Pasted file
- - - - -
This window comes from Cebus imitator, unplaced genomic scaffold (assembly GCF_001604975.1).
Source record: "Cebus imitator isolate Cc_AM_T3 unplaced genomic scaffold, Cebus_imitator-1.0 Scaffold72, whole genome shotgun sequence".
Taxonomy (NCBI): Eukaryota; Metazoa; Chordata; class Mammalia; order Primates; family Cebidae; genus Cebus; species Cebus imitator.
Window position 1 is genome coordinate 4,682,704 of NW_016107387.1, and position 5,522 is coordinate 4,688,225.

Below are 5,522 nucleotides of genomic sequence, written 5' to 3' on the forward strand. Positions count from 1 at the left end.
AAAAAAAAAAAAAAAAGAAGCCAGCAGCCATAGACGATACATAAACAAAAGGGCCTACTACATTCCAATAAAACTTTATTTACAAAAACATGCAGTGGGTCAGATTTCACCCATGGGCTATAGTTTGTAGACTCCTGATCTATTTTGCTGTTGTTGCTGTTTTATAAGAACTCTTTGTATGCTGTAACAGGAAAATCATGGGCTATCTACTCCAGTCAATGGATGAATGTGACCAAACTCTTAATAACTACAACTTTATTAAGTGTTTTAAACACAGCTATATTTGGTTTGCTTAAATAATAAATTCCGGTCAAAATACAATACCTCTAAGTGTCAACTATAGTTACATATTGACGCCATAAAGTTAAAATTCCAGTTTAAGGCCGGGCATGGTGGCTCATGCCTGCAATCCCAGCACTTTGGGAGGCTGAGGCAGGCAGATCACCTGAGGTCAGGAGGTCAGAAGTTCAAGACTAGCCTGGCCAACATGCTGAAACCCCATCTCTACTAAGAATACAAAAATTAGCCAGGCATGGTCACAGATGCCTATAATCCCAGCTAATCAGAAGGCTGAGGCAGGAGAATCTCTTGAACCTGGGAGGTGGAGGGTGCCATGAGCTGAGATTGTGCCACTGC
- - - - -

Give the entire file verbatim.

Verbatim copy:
This window comes from Cebus imitator, unplaced genomic scaffold (assembly GCF_001604975.1).
Source record: "Cebus imitator isolate Cc_AM_T3 unplaced genomic scaffold, Cebus_imitator-1.0 Scaffold72, whole genome shotgun sequence".
Taxonomy (NCBI): Eukaryota; Metazoa; Chordata; class Mammalia; order Primates; family Cebidae; genus Cebus; species Cebus imitator.
Window position 1 is genome coordinate 4,682,704 of NW_016107387.1, and position 5,522 is coordinate 4,688,225.

Below are 5,522 nucleotides of genomic sequence, written 5' to 3' on the forward strand. Positions count from 1 at the left end.
AAAAAAAAAAAAAAAAGAAGCCAGCAGCCATAGACGATACATAAACAAAAGGGCCTACTACATTCCAATAAAACTTTATTTACAAAAACATGCAGTGGGTCAGATTTCACCCATGGGCTATAGTTTGTAGACTCCTGATCTATTTTGCTGTTGTTGCTGTTTTATAAGAACTCTTTGTATGCTGTAACAGGAAAATCATGGGCTATCTACTCCAGTCAATGGATGAATGTGACCAAACTCTTAATAACTACAACTTTATTAAGTGTTTTAAACACAGCTATATTTGGTTTGCTTAAATAATAAATTCCGGTCAAAATACAATACCTCTAAGTGTCAACTATAGTTACATATTGACGCCATAAAGTTAAAATTCCAGTTTAAGGCCGGGCATGGTGGCTCATGCCTGCAATCCCAGCACTTTGGGAGGCTGAGGCAGGCAGATCACCTGAGGTCAGGAGGTCAGAAGTTCAAGACTAGCCTGGCCAACATGCTGAAACCCCATCTCTACTAAGAATACAAAAATTAGCCAGGCATGGTCACAGATGCCTATAATCCCAGCTAATCAGAAGGCTGAGGCAGGAGAATCTCTTGAACCTGGGAGGTGGAGGGTGCCATGAGCTGAGATTGTGCCACTGC